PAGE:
The Maritime History of the Great Lakes
Aurora Borealis (Schooner), capsized, 1 May 1844

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      In our last we just mentioned the capsizing of this vessel in the gale of the 1st inst., and the loss of two of the hands. Since then we have conversed with one of the survivors, Mr. Daniel King, of this place, mate, and have learned the following particulars connected with the disaster: The AURORA left this port a few minutes past 9 in the evening, with a light breeze from the south, - the moon was shining brightly, and the vessel was moving under all her canvas, except the top gallant sail. About ten, when about 8 miles distant, the wind shifted to the southwest, and freshened considerably, when her topsail was furled; but before 11 o'clock the wind died away, to a perfect calm. At this time our informant retired below; and had remained there some thirty minutes, when he was awakened by the water rushing down the companion way into the cabin, and he ascertained that the vessel had been struck by a squall, and was then on her beam-ends. Two other persons were with him in the cabin, Mr. Richard Hall, cook, son of Mr. Daniel Hall, of Scriba, and Mr. Robert Long, of Cobourg, who had entered but a few minutes before. The cabin almost instantly filled with water, when Messrs. Kingand Long made their escape from the vessel through the dead-lights, and it would seem that Mr. Hall must also have escaped from the cabin, as since the vessel has been brought into port, she has been pumped out, and search made for the body, but in vain. The captain, Mr. Samuel Loveland of New York, the helmsman, Mr. John Long, father of Robert above mentioned, and two hands before the mast, Mr. Asahel Jackson of this village, and Mr. Albert Smith, of Schroeppel in this county, were at the time of the accident upon deck and were all washed overboard. As the mate came out of the stern window, the helmsman passed him, precipitated from his station, and sank to rise no more. The mate succeeded in reaching the keel, as also Mr. Smith, and the other three were assisted to this position by Mr. King and Mr. Smith. Here they all remained some four and a half hours, when Mr. King succeeded in loosening her boat from the davy tackles, and after bailing it out with their hats and boots (being full of water,) all entered the boat, where they remained some two hours, sculling away from the wreck about three miles with a broken oar. In the meantime a signal of distress was formed of a red silk handkerchief, which was noticed by the Steamer ONEIDA, by whom they were picked up, and brought to this port on the morning of the 2d inst. The wreck was brought in about twelve o'clock the same night. She is very little injured. The bodies of the drowned have not been recovered. The AURORA is owned by the North Western Insurance Company. She was without a cargo.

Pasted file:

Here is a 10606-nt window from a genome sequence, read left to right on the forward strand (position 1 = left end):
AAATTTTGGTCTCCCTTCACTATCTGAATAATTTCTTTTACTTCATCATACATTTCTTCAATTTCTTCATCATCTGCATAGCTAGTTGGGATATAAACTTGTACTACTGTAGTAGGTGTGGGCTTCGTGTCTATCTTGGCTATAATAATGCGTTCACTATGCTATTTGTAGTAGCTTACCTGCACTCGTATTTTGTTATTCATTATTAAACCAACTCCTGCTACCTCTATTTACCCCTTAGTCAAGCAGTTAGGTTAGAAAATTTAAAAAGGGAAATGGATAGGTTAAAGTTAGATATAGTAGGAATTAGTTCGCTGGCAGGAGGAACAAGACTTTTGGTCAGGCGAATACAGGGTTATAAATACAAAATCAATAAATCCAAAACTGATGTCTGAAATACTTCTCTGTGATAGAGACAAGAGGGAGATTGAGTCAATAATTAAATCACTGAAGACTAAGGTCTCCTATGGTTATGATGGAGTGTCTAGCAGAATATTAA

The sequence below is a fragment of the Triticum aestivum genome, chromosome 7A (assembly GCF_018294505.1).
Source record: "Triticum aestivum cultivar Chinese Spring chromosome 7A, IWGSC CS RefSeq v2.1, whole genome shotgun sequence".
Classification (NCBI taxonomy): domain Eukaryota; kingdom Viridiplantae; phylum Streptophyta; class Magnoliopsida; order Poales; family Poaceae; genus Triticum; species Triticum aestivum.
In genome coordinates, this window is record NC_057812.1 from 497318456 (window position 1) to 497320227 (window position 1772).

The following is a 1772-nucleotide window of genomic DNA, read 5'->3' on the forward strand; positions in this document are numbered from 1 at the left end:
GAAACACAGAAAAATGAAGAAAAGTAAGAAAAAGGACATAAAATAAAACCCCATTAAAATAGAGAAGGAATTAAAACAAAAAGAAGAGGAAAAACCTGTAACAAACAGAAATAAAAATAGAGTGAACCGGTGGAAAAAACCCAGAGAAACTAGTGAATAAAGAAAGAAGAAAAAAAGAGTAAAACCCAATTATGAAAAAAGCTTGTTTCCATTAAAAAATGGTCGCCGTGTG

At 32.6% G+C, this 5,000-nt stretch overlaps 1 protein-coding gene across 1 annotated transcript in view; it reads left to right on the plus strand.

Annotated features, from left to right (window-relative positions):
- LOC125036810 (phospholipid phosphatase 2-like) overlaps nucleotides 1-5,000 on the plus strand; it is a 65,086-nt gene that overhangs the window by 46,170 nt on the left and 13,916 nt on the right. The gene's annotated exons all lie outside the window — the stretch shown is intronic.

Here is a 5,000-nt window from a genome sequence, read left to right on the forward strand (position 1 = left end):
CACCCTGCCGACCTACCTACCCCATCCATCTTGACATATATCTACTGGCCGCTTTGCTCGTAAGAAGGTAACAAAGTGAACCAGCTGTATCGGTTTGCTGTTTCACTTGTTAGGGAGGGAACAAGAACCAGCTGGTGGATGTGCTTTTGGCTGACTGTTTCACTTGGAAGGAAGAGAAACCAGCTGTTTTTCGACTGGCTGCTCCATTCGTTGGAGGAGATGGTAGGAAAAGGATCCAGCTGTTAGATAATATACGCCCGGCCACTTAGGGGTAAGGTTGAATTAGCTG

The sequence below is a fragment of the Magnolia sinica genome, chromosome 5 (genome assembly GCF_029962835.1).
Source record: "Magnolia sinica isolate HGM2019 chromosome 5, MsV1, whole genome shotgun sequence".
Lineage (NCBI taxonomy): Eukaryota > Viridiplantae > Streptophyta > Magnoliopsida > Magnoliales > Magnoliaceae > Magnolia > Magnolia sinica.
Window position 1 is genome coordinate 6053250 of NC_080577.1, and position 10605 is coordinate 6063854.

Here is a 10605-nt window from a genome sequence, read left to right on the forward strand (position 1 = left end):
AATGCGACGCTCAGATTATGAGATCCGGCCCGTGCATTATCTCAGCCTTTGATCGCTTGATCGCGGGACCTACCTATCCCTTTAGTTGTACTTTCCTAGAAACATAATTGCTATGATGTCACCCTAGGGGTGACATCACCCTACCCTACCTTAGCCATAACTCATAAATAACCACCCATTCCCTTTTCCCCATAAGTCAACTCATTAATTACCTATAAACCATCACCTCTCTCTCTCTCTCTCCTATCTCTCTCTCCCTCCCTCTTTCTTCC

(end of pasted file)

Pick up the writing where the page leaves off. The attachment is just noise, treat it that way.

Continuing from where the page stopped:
Oswego County Whig
      Saturday, May 11, 1844

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Reason: capsized
Lives: 2
Remarks: Recovered
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Geographic Coverage:
  • Ontario, Canada
    Latitude: 43.795555 Longitude: -77.905555
William R. McNeil
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Maritime History of the Great Lakes
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Aurora Borealis (Schooner), capsized, 1 May 1844